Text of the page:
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Obama vows "relentless" fight against ISIS

President Obama again detailed America's expanded military mission against jihadists with the Islamic State of Iraq and Syria, or ISIS, in his weekly address Saturday, vowing a "targeted, relentless counterterrorism campaign" against the extremists that have swept across much of Iraq and Syria in recent months.

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The president first explained his anti-ISIS strategy in a primetime speech from the White House Wednesday evening, and much of his address Saturday reiterated the points he made in his earlier speech.

He said America would continue launching targeted airstrikes against ISIS in Iraq and that the U.S. is "prepared" to take action in Syria as well. He said the U.S. would send additional troops to Iraq to advise local groups fighting the extremists. And he also touted new involvement from "allies and partners" in the fight against ISIS.

"This week, Arab nations agreed to strengthen their support for the new Iraqi government and to do their part in the fight against [ISIS], including aspects of the military campaign," he said. "Saudi Arabia will join the effort to help train and equip moderate Syrian opposition forces. And retired Marine Gen. John Allen -- who during the Iraq war worked with Sunnis in Iraq as they fought to reclaim their communities from terrorists -- will serve as our special envoy to help build and coordinate our growing coalition."

Secretary of State John Kerry has been jet-setting throughout the region this week to corral support from Arab Gulf states and other regional partners to help defuse the threat posed by ISIS.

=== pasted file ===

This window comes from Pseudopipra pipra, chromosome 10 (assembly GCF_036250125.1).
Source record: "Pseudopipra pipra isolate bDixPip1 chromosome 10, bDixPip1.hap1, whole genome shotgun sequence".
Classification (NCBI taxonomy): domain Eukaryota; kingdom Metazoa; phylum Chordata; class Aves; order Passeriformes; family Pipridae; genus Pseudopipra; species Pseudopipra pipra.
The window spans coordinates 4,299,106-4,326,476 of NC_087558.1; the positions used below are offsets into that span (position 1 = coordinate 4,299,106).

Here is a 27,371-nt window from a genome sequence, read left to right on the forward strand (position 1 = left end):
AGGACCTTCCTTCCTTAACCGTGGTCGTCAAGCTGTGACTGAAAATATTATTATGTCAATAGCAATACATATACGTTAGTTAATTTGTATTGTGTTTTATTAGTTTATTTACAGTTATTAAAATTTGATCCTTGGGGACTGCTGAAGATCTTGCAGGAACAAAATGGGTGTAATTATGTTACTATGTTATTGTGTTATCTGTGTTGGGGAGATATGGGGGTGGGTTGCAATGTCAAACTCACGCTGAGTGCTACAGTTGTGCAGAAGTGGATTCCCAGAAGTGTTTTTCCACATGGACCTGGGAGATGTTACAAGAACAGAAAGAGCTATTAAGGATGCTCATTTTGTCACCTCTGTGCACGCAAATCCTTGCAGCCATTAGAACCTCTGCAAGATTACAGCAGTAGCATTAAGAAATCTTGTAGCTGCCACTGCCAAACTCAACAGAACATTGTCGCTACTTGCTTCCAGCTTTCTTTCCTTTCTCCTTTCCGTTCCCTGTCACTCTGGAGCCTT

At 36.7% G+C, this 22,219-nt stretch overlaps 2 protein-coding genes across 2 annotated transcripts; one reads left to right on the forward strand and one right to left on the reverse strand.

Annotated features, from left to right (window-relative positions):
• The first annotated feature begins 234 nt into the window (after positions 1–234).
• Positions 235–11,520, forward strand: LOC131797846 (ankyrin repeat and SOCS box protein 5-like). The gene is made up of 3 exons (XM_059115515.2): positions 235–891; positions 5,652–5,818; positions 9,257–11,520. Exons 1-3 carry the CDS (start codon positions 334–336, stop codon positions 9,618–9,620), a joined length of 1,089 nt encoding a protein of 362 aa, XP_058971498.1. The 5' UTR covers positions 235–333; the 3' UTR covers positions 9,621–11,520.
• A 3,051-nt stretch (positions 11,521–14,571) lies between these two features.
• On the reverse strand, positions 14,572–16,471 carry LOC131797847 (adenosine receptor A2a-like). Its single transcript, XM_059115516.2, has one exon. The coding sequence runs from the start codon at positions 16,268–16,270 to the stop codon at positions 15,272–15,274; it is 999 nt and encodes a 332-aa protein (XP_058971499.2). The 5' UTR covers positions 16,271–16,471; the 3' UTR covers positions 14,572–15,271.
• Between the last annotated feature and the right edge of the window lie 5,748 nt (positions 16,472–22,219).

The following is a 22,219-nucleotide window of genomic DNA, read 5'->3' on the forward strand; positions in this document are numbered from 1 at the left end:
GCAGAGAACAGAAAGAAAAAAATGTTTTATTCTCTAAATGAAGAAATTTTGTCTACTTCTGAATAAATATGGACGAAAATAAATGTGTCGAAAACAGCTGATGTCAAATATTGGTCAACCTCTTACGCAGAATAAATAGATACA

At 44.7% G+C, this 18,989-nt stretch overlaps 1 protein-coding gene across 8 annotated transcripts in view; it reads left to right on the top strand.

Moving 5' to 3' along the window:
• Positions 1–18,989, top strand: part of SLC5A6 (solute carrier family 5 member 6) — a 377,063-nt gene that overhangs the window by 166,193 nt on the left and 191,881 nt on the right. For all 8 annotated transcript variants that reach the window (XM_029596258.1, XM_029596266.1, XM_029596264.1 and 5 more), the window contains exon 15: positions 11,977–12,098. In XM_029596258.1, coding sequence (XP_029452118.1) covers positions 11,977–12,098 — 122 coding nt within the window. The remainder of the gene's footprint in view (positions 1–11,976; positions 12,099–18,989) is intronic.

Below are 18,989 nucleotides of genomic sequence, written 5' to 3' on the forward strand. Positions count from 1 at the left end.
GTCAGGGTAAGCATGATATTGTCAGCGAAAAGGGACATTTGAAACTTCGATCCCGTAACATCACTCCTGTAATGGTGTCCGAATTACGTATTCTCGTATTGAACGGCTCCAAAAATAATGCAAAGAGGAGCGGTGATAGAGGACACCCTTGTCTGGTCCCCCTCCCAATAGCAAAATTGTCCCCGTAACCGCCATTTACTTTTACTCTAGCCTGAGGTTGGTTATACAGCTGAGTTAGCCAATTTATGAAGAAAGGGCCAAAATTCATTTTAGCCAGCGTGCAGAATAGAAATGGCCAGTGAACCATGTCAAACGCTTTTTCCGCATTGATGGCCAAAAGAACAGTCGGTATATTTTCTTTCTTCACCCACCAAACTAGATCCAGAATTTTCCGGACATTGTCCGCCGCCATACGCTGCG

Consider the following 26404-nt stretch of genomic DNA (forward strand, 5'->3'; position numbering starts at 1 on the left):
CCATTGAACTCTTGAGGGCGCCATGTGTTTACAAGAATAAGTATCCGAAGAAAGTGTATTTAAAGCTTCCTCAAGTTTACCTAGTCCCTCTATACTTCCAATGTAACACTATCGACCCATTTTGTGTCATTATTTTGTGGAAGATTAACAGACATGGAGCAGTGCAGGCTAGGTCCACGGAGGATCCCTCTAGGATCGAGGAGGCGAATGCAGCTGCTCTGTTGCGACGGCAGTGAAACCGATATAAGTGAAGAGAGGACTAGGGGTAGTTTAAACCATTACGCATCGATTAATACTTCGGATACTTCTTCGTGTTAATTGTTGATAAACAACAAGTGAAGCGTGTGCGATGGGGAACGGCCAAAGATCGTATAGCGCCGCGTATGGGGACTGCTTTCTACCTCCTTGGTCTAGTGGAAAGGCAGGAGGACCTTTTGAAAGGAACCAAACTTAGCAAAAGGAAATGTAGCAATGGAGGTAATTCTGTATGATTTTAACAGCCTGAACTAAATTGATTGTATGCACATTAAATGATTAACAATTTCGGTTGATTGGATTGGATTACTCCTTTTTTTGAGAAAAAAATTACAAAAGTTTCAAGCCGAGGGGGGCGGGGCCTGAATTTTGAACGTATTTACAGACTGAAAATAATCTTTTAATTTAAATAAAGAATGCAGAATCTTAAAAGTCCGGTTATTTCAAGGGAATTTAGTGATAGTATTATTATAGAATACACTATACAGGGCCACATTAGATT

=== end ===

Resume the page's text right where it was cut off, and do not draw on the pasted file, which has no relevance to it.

Back home, Congress is already knee-deep in negotiations on a proposal that would give the president authority to equip and train the moderate Syrian rebel groups. Democratic and Republican leaders have advised their rank-and-file to support the president's request. House Speaker John Boehner, R-Ohio, for example, said Thursday that it's "important we give the president what he's asking for."

John Boehner: "Give the president what he is asking for" on ISIS
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"The issue here is about defeating a terrorist threat that is real and imminent," Boehner said.

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The president said Saturday that U.S. intelligence services have "not yet detected specific [ISIS] plots against our homeland," but he noted that ISIS leaders "have repeatedly threatened the United States."

"If left unchecked, these terrorists could pose a growing threat beyond the Middle East, including to the United States," he said. "So we're staying vigilant."

U.S. officials are particularly concerned about the thousands of foreign fighters who have flocked to Iraq and Syria to join ISIS' cause. Officials estimate that ISIS can muster between 20,000 and 31,500 foreign fighters -- an increase from a previous estimate of roughly 10,000. Of those thousands, over a hundred may be Americans. The fear is that those individuals may evade detection and return home, battle-hardened and ready to attack the U.S.

Despite the expansion of the U.S. campaign against ISIS, Mr. Obama pledged to "avoid the mistakes of the past," effectively ruling out the commitment of American troops to a combat role in the conflict.

"American military power is unmatched, but this can't be America's fight alone," he said. "And the best way to defeat a group like [ISIS] isn't by sending large numbers of American combat forces to wage a ground war in the heart of the Middle East. That wouldn't serve our interests. In fact, it would only risk fueling extremism even more."

In the weekly Republican address Saturday, Arizona congressional candidate Andy Tobin condemned Democrats for "overregulation" and deficit spending, saying it's time to "restore the balance of power for hardworking taxpayers."

Tobin, the speaker of the Arizona House, also stressed the imperative of repealing Obamacare, warning of insurance rate hikes and people losing access to their longtime doctors.

Tobin said that House Republicans are making a "good-faith" effort to advance ideas to help the middle class but Senate Democrats "won't give them a vote."

"They're more worried about losing their Senate majority than the concerns of the American people," he said.